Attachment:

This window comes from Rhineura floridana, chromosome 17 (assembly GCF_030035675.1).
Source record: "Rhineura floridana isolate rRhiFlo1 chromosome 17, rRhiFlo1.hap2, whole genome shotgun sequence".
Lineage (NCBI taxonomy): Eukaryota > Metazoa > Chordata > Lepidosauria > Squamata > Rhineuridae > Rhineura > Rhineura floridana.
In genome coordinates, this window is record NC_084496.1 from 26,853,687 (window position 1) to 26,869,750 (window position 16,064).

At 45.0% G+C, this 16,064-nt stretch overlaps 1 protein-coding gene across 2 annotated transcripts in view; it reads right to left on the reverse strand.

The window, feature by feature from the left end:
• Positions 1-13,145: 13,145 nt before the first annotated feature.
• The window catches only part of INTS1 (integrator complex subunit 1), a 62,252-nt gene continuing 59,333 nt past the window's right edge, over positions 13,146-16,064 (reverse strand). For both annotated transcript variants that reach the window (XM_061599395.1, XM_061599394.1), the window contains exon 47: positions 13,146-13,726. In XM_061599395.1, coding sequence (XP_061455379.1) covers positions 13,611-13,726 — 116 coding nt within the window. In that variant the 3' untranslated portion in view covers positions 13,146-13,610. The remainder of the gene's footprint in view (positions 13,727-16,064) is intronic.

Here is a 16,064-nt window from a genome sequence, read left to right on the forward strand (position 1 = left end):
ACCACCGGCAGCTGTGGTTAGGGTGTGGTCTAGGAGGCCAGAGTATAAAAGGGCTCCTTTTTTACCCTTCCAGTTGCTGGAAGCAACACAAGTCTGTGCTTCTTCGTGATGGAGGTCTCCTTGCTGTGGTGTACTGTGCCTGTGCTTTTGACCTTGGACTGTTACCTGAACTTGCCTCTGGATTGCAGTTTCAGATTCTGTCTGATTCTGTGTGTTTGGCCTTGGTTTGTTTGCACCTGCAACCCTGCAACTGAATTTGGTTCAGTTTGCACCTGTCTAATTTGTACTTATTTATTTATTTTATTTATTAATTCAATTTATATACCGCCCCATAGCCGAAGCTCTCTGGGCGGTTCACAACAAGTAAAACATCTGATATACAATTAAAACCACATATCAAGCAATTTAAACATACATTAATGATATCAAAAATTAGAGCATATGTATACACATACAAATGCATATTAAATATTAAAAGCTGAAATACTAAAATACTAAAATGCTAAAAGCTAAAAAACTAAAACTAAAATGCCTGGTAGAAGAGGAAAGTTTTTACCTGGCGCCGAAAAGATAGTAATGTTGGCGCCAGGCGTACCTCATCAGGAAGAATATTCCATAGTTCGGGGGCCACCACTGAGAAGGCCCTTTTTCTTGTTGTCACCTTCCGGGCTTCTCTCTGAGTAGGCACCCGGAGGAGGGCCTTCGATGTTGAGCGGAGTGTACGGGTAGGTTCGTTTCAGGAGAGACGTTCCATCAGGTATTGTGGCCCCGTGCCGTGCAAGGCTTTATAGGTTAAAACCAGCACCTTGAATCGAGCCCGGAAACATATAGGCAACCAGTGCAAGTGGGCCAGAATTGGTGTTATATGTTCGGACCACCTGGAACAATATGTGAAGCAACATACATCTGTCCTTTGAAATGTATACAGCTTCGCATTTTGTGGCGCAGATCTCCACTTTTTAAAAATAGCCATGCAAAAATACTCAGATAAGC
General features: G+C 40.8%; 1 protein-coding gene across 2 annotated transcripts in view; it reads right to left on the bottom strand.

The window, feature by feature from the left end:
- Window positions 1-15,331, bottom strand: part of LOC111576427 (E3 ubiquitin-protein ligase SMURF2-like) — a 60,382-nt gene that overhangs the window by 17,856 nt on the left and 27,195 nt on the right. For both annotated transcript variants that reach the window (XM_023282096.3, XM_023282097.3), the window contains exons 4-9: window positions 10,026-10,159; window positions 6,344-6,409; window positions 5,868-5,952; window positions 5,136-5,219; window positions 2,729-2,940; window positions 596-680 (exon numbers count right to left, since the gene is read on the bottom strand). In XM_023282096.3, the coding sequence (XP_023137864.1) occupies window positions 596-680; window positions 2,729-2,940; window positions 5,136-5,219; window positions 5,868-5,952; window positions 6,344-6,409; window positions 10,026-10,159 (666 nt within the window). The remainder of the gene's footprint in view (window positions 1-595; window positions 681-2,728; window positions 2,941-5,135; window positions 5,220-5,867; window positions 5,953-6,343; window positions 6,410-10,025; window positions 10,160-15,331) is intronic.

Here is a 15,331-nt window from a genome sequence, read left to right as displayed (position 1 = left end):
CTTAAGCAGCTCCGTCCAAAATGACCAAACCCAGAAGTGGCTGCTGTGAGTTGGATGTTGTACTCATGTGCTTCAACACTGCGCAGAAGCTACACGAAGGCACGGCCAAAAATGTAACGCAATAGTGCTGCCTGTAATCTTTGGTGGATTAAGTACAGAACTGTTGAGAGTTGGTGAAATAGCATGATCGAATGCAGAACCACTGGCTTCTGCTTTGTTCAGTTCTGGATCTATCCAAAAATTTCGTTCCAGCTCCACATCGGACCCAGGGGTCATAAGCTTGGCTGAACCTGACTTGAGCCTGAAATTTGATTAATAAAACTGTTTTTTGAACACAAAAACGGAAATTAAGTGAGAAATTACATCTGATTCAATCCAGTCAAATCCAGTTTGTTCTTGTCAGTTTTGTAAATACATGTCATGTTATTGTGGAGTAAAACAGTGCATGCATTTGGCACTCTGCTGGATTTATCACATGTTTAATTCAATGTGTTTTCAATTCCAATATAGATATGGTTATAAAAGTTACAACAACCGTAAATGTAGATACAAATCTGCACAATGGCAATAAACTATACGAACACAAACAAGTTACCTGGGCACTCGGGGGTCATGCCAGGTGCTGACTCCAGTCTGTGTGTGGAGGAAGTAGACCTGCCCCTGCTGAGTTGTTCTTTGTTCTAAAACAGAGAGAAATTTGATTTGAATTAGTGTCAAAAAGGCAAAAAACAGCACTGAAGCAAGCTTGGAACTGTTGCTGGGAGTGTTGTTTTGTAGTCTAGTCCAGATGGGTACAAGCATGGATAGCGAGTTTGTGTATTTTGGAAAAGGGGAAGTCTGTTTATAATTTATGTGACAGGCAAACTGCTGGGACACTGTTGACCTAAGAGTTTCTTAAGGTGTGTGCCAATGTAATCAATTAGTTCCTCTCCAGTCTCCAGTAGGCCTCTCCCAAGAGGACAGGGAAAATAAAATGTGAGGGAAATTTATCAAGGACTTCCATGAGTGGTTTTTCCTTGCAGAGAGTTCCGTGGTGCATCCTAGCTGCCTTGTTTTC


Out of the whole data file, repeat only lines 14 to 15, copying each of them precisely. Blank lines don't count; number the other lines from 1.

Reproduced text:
Here is a 15,331-nt window from a genome sequence, read left to right as displayed (position 1 = left end):
CTTAAGCAGCTCCGTCCAAAATGACCAAACCCAGAAGTGGCTGCTGTGAGTTGGATGTTGTACTCATGTGCTTCAACACTGCGCAGAAGCTACACGAAGGCACGGCCAAAAATGTAACGCAATAGTGCTGCCTGTAATCTTTGGTGGATTAAGTACAGAACTGTTGAGAGTTGGTGAAATAGCATGATCGAATGCAGAACCACTGGCTTCTGCTTTGTTCAGTTCTGGATCTATCCAAAAATTTCGTTCCAGCTCCACATCGGACCCAGGGGTCATAAGCTTGGCTGAACCTGACTTGAGCCTGAAATTTGATTAATAAAACTGTTTTTTGAACACAAAAACGGAAATTAAGTGAGAAATTACATCTGATTCAATCCAGTCAAATCCAGTTTGTTCTTGTCAGTTTTGTAAATACATGTCATGTTATTGTGGAGTAAAACAGTGCATGCATTTGGCACTCTGCTGGATTTATCACATGTTTAATTCAATGTGTTTTCAATTCCAATATAGATATGGTTATAAAAGTTACAACAACCGTAAATGTAGATACAAATCTGCACAATGGCAATAAACTATACGAACACAAACAAGTTACCTGGGCACTCGGGGGTCATGCCAGGTGCTGACTCCAGTCTGTGTGTGGAGGAAGTAGACCTGCCCCTGCTGAGTTGTTCTTTGTTCTAAAACAGAGAGAAATTTGATTTGAATTAGTGTCAAAAAGGCAAAAAACAGCACTGAAGCAAGCTTGGAACTGTTGCTGGGAGTGTTGTTTTGTAGTCTAGTCCAGATGGGTACAAGCATGGATAGCGAGTTTGTGTATTTTGGAAAAGGGGAAGTCTGTTTATAATTTATGTGACAGGCAAACTGCTGGGACACTGTTGACCTAAGAGTTTCTTAAGGTGTGTGCCAATGTAATCAATTAGTTCCTCTCCAGTCTCCAGTAGGCCTCTCCCAAGAGGACAGGGAAAATAAAATGTGAGGGAAATTTATCAAGGACTTCCATGAGTGGTTTTTCCTTGCAGAGAGTTCCGTGGTGCATCCTAGCTGCCTTGTTTTC